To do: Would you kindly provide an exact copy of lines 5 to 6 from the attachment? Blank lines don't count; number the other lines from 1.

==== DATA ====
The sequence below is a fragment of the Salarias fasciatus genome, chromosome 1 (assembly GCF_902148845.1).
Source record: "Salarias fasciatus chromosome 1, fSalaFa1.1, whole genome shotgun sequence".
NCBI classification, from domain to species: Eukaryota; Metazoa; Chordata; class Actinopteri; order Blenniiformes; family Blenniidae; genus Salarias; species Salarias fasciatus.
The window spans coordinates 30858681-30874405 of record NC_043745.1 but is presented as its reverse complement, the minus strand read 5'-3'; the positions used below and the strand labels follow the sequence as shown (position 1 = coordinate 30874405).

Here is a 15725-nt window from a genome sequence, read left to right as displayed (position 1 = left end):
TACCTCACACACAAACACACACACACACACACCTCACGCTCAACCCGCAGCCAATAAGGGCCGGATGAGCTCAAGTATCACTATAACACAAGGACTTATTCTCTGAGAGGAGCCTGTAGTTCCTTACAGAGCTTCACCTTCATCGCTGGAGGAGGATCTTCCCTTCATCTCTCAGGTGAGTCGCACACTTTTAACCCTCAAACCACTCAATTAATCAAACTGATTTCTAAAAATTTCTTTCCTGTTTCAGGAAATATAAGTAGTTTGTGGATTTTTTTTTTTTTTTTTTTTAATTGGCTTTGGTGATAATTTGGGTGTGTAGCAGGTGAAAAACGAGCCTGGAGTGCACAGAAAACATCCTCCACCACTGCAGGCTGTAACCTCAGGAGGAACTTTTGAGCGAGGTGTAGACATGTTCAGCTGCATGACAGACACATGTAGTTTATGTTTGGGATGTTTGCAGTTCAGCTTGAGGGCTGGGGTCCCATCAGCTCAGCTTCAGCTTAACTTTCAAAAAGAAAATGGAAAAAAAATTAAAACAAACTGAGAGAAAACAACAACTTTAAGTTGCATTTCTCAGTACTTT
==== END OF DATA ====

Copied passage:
Here is a 15725-nt window from a genome sequence, read left to right as displayed (position 1 = left end):
TACCTCACACACAAACACACACACACACACACCTCACGCTCAACCCGCAGCCAATAAGGGCCGGATGAGCTCAAGTATCACTATAACACAAGGACTTATTCTCTGAGAGGAGCCTGTAGTTCCTTACAGAGCTTCACCTTCATCGCTGGAGGAGGATCTTCCCTTCATCTCTCAGGTGAGTCGCACACTTTTAACCCTCAAACCACTCAATTAATCAAACTGATTTCTAAAAATTTCTTTCCTGTTTCAGGAAATATAAGTAGTTTGTGGATTTTTTTTTTTTTTTTTTTTAATTGGCTTTGGTGATAATTTGGGTGTGTAGCAGGTGAAAAACGAGCCTGGAGTGCACAGAAAACATCCTCCACCACTGCAGGCTGTAACCTCAGGAGGAACTTTTGAGCGAGGTGTAGACATGTTCAGCTGCATGACAGACACATGTAGTTTATGTTTGGGATGTTTGCAGTTCAGCTTGAGGGCTGGGGTCCCATCAGCTCAGCTTCAGCTTAACTTTCAAAAAGAAAATGGAAAAAAAATTAAAACAAACTGAGAGAAAACAACAACTTTAAGTTGCATTTCTCAGTACTTT